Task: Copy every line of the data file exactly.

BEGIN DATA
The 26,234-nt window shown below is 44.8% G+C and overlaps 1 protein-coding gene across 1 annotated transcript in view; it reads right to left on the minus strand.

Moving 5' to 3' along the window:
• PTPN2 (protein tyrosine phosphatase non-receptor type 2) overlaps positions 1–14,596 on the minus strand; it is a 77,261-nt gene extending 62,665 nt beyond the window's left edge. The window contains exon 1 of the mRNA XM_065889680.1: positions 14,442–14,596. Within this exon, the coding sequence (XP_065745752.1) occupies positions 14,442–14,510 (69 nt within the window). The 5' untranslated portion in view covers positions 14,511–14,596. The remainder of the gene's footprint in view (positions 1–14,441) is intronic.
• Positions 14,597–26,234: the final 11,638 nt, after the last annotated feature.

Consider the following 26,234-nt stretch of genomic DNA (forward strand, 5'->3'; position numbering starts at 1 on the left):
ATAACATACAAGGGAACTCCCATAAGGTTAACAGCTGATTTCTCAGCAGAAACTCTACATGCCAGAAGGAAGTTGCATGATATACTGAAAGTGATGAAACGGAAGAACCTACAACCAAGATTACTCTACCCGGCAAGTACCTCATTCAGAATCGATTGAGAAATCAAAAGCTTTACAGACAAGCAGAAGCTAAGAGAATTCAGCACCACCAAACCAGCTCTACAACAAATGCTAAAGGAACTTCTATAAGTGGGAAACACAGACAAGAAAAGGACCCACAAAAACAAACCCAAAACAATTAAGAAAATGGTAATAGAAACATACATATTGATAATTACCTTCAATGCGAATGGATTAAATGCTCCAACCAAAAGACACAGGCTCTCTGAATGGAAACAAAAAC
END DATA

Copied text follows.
The 26,234-nt window shown below is 44.8% G+C and overlaps 1 protein-coding gene across 1 annotated transcript in view; it reads right to left on the minus strand.

Moving 5' to 3' along the window:
• PTPN2 (protein tyrosine phosphatase non-receptor type 2) overlaps positions 1–14,596 on the minus strand; it is a 77,261-nt gene extending 62,665 nt beyond the window's left edge. The window contains exon 1 of the mRNA XM_065889680.1: positions 14,442–14,596. Within this exon, the coding sequence (XP_065745752.1) occupies positions 14,442–14,510 (69 nt within the window). The 5' untranslated portion in view covers positions 14,511–14,596. The remainder of the gene's footprint in view (positions 1–14,441) is intronic.
• Positions 14,597–26,234: the final 11,638 nt, after the last annotated feature.

Consider the following 26,234-nt stretch of genomic DNA (forward strand, 5'->3'; position numbering starts at 1 on the left):
ATAACATACAAGGGAACTCCCATAAGGTTAACAGCTGATTTCTCAGCAGAAACTCTACATGCCAGAAGGAAGTTGCATGATATACTGAAAGTGATGAAACGGAAGAACCTACAACCAAGATTACTCTACCCGGCAAGTACCTCATTCAGAATCGATTGAGAAATCAAAAGCTTTACAGACAAGCAGAAGCTAAGAGAATTCAGCACCACCAAACCAGCTCTACAACAAATGCTAAAGGAACTTCTATAAGTGGGAAACACAGACAAGAAAAGGACCCACAAAAACAAACCCAAAACAATTAAGAAAATGGTAATAGAAACATACATATTGATAATTACCTTCAATGCGAATGGATTAAATGCTCCAACCAAAAGACACAGGCTCTCTGAATGGAAACAAAAAC